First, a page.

On April 7th 2018, reports started surfacing that civilians were coming into Syrian hospitals displaying symptoms of a chemical attack. Shortly after, video and pictures surfaced showing tens of dead bodies of women and children, along with scenes of families suffocated in bunkers that became gas chambers after filling up with chlorine gas. Final death tolls reported 55 civilians dead and at least 1,000 injured.

​After being captured by rebel forces in 2012, government forces counterattacked the area of Eastern Ghouta in May 2013, beginning a siege.  Government forces then imposed restrictions on humanitarian supplies to Eastern Ghouta while simultaneously striking the area with air artillery.

In August 2013, Eastern Ghouta witnessed the deadliest chemical attacks since the Iran-Iraq war. Government forces launched rockets in the area containing sarin gas that killed over 1,700 people. Civilians never recovered and lived mostly on aid from outside sources.

Despite de-escalation agreement attempted in late 2017, the situation escalated in November. Between the start of heavy fighting in November 2017 up until the escalation through February 2018, the SNHR reported that 1,121 civilians had lost their lives, including 281 children and 171 women. There were more than 18 attacks on medical facilitates, 32 attacks on local markets and 11 attacks on schools. The SNHR also reported that chemical weapons and four cluster munitions were used by Syrian government, and government backed forces.

​In March, government forced broke up Eastern Ghouta, but Douma city was controlled by Jaysh al-Islam, who was holding onto the area and not evacuating like other rebel groups. Negotiations with the group stalled on April 6th 2018, resuming air strikes.

On April 7th 2018, two attacks took place in Douma City. One in north-western Douma on Saada Bakery, and the next on Martyrs Square according to the Violations Documentation Center (VDC).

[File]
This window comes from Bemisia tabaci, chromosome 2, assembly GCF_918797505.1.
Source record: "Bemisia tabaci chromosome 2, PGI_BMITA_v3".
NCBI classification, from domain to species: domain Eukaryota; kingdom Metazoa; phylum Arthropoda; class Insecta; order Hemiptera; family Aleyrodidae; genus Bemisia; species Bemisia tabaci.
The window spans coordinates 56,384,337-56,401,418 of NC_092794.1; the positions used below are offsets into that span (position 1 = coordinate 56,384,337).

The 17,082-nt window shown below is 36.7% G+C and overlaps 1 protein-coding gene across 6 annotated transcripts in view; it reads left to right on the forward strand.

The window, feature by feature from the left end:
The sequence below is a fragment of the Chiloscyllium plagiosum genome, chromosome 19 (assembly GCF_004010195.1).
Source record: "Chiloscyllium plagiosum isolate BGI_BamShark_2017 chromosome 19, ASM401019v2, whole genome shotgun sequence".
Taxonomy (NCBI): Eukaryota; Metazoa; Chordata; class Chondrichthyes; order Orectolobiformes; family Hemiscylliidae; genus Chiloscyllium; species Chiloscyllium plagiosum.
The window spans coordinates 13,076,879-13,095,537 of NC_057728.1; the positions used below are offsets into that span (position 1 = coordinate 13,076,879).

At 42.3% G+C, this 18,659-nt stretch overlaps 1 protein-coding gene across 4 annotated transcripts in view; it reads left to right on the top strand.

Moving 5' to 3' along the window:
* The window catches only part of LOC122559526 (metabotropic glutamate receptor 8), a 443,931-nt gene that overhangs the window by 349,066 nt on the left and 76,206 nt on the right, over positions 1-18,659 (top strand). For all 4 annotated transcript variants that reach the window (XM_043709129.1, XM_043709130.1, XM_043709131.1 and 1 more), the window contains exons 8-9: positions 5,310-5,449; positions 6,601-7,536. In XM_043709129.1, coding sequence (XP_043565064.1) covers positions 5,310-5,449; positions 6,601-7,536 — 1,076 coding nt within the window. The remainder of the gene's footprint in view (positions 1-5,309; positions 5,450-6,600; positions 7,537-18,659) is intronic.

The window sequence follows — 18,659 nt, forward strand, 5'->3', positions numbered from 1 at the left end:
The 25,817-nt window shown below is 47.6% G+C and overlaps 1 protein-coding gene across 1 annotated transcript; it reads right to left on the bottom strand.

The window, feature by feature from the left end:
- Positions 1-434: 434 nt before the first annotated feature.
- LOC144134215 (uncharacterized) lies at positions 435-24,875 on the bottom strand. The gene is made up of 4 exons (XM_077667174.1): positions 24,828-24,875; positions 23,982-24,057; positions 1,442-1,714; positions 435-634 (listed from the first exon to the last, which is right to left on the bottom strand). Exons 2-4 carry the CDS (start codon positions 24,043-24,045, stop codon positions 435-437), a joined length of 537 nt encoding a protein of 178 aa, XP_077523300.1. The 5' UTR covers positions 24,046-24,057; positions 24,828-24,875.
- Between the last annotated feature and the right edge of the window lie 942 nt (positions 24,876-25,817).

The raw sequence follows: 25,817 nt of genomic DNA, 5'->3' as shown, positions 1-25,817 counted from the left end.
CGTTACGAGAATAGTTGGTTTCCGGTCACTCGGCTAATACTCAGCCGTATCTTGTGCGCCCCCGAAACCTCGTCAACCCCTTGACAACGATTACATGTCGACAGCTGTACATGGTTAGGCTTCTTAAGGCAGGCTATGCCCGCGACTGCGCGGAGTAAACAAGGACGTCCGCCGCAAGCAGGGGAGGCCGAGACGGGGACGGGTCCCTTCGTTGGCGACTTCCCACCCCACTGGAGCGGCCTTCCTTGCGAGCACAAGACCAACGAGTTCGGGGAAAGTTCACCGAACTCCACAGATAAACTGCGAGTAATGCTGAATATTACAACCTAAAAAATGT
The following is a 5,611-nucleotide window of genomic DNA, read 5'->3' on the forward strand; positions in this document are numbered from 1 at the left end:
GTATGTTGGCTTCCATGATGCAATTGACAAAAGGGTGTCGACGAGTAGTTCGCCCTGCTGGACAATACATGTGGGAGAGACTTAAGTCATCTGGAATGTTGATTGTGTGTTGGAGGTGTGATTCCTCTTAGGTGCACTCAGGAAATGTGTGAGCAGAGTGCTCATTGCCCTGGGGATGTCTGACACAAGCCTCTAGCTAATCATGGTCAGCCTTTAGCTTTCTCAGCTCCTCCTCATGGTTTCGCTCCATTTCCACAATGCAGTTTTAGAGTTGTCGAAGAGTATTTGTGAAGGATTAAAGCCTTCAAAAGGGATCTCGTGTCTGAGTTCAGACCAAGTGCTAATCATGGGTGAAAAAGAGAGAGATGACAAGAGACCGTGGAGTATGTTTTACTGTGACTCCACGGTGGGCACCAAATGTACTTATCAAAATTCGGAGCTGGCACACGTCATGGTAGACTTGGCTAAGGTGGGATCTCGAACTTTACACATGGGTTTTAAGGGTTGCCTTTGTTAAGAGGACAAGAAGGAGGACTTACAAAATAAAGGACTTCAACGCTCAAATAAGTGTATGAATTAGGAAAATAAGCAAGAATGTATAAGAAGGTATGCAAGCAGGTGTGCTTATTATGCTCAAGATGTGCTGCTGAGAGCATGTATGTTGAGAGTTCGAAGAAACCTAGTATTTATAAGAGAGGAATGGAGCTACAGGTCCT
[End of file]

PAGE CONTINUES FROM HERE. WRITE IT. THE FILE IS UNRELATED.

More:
Medics began reporting they were treating civilians with symptoms consistent with those of chlorine gas, and reported strong chlorine odor. Symptoms included acute dyspnea, conjunctivitis, and oral foaming.

​Aid groups and eyewitnesses immediately began blaming the Syrian regime and their allies for the chemical attack. Many agreed the attacks were aimed to break the will of rebel groups so they would let go of the area and evacuate. Groups also noted that Regime forces and allies have used chemical weapons numerous times during the seven year war. The UN found that three of these occasions included the use of chlorine gas.
Shortly after the attacks, Russian military operatives announced that the Syrian Government was in full control of the town as rebels controlling the area surrender.

On April 12th, it was announced that the fact-finding team from the Organization of Prohibition of Chemical Weapons was on its way to Syria to investigate the chemical attacks.

The international community was quick to denounce the attacks, claiming action would be taken against the Syrian regime and their allies. On April 14th, 2018, the US, backed by Britain and France led air strikes against Syria, targeting area they claimed were vital to Syria’s chemical weapons program.  Shortly after the air strikes, the US, France and Britain laid out evidence that the chemical attacks were perpetrated by the Syrian Regime. They cited eyewitness accounts of government helicopters in the area, and accounts of the same helicopters taking off from the nearby airfield.

The future of Douma city and Eastern Ghouta is unclear as the investigation by the OPCW in still underway. The small agricultural town of Eastern Ghouta on the outskirts of the capital city of Damascus, is home to over 400,000 people that are still in dire need of aid and medical attention after the chemical attacks.